A NEW pandemic could be more lethal and spreadable than Covid, warns a top scientist.
Professor Dame Sarah Gilbert, one of the Oxford/AstraZeneca Covid vaccine inventors, said the world should not forget about the threat of a fresh deadly outbreak once the current pandemic ends.
Dame Sarah, delivering the 44th prestigious Richard Dimbleby Lecture, said “this pandemic is not done with us”, the next one could be worse.
She said: "This will not be the last time a virus threatens our lives and our livelihoods. The truth is, the next one could be worse. It could be more contagious, or more lethal, or both."
She went on to say: "We cannot allow a situation where we have gone through all we have gone through, and then find that the enormous economic losses we have sustained mean that there is still no funding for pandemic preparedness.
"The advances we have made, and the knowledge we have gained, must not be lost.
"Just as we invest in armed forces and intelligence and diplomacy to defend against wars, we must invest in people, research, manufacturing and institutions to defend against pandemics."
The Oxford professor is credited with saving millions of lives through her role in designing the coronavirus vaccine.
She has been making and testing vaccines for more than 10 years, mainly using antigens from malaria and influenza, and initiated the SARS-CoV-2 vaccine project in early 2020 when Covid first emerged in China.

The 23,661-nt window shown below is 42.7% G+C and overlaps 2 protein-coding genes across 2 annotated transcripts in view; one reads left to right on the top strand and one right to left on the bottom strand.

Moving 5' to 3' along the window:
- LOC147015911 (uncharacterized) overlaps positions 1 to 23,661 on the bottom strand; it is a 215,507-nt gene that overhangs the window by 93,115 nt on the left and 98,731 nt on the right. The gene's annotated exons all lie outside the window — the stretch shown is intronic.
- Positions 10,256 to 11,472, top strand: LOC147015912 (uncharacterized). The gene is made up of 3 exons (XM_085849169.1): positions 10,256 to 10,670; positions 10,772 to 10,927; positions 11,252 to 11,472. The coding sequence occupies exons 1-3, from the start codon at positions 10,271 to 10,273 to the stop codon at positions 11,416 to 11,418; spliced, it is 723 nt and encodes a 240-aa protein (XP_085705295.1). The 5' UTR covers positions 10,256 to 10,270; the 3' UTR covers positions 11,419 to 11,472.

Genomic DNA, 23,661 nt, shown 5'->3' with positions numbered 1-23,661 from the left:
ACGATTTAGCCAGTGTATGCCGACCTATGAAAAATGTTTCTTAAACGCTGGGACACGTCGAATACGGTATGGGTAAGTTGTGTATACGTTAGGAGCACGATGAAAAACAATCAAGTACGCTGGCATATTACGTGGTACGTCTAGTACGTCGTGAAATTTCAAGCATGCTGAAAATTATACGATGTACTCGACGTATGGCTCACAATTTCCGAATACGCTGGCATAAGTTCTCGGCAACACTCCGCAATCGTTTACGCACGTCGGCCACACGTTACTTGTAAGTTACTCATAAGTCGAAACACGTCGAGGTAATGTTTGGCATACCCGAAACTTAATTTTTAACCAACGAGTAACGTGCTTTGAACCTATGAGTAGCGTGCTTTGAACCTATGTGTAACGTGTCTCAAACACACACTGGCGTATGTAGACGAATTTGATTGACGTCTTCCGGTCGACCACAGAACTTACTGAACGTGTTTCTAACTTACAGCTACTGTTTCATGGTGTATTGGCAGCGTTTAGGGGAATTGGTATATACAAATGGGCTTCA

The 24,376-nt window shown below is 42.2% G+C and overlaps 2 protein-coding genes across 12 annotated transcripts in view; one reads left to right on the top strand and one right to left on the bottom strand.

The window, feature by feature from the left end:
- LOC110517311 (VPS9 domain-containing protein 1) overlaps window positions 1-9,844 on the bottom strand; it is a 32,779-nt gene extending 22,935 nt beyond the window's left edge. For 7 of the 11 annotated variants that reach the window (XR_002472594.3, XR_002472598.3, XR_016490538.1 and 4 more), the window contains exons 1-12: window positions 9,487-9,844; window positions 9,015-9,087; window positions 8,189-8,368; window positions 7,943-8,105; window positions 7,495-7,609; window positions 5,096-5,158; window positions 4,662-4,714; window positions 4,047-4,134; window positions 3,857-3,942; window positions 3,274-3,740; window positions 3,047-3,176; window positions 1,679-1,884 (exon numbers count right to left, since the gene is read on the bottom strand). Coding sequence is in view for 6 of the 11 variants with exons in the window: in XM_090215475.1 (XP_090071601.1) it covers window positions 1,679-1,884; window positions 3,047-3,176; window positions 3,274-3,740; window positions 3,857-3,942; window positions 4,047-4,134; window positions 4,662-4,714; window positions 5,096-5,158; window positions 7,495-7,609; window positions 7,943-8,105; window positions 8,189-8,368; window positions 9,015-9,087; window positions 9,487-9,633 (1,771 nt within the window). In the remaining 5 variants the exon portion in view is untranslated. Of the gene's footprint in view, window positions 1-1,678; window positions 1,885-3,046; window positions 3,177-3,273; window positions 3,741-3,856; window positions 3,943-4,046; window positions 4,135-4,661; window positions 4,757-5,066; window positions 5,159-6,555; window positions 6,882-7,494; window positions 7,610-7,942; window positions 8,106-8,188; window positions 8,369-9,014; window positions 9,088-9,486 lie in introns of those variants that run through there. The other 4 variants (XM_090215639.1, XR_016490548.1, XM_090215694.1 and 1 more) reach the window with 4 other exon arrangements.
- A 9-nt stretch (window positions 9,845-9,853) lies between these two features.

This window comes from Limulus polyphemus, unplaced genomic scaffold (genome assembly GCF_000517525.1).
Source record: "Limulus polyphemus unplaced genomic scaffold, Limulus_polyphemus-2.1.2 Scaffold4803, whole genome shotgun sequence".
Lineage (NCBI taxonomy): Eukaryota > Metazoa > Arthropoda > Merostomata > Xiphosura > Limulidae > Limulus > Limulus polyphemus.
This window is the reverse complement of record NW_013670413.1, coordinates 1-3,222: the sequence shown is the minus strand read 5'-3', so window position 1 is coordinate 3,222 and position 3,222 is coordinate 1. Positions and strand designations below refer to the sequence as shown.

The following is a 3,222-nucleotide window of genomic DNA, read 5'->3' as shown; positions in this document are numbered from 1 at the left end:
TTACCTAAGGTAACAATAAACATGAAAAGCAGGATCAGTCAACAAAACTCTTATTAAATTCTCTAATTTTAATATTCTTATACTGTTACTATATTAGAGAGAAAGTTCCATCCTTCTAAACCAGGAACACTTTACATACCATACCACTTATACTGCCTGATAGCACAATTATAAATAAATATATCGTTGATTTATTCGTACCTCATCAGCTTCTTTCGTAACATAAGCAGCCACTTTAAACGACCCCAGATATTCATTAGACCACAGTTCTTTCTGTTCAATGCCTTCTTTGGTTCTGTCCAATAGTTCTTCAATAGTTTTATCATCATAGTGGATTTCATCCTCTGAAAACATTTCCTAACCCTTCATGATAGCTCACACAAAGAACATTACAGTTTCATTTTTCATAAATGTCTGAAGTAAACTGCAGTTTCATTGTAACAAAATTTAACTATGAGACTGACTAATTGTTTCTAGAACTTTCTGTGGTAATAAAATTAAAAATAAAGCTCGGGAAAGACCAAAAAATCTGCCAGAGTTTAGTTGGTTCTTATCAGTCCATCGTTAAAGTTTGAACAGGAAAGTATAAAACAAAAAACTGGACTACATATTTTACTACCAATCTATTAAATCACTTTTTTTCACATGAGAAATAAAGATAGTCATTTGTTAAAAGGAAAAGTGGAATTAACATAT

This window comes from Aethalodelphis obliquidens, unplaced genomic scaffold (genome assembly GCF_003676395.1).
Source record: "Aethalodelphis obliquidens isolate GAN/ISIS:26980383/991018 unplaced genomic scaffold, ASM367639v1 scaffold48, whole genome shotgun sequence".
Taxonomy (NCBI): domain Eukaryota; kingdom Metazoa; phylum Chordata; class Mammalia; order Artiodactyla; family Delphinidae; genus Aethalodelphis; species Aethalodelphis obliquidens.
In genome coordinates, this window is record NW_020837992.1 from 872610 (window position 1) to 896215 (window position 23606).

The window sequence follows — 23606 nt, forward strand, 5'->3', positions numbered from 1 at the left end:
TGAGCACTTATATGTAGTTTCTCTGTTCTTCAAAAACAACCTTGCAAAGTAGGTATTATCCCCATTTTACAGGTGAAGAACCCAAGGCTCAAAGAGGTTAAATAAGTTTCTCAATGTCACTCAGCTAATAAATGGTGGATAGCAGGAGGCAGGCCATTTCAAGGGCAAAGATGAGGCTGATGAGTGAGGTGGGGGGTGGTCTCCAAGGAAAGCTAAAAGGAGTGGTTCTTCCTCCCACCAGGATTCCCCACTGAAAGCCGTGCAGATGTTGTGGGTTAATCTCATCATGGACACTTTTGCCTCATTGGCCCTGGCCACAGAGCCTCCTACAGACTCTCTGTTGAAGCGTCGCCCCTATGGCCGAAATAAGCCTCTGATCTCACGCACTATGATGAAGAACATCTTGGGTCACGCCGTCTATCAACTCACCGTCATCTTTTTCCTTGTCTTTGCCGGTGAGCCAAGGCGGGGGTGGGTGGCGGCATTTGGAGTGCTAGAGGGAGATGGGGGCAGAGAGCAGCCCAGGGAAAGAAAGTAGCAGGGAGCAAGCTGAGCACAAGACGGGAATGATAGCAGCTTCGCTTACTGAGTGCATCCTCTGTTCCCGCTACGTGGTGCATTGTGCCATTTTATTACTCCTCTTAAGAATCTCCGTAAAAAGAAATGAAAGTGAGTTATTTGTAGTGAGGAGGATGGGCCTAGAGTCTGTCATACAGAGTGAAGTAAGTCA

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The vaccine developed by her team is used in more than 170 countries around the world.
The vaccinologist received a damehood earlier this year for services to science and public health in Covid vaccine development.
It comes as news emerged of hospital wards in South Africa filling up with sick kids that have Covid as the "super mutant" Omicron strain continues to sweep through the country.
Speaking about the Omicron variant, Dame Sarah added: "The spike protein of this variant contains mutations already known to increase the transmissibility of the virus.
The truth is, the next one could be worse... it could be more contagious, or more lethal, or bothProfessor Dame Sarah Gilbert
"But there are additional changes that may mean antibodies induced by the vaccines, or by infection with other variants, may be less effective at preventing infection with Omicron.
"Until we know more, we should be cautious, and take steps to slow down the spread of this new variant.
"But as we have seen before, reduced protection against infection and mild disease does not necessarily mean reduced protection against severe disease and death."
The lecture, named in honour of the late broadcaster, Richard Dimbleby, features influential speakers from academia, arts and business and the royal family.
It will be broadcast on BBC One and iPlayer on Monday at 10.35pm.
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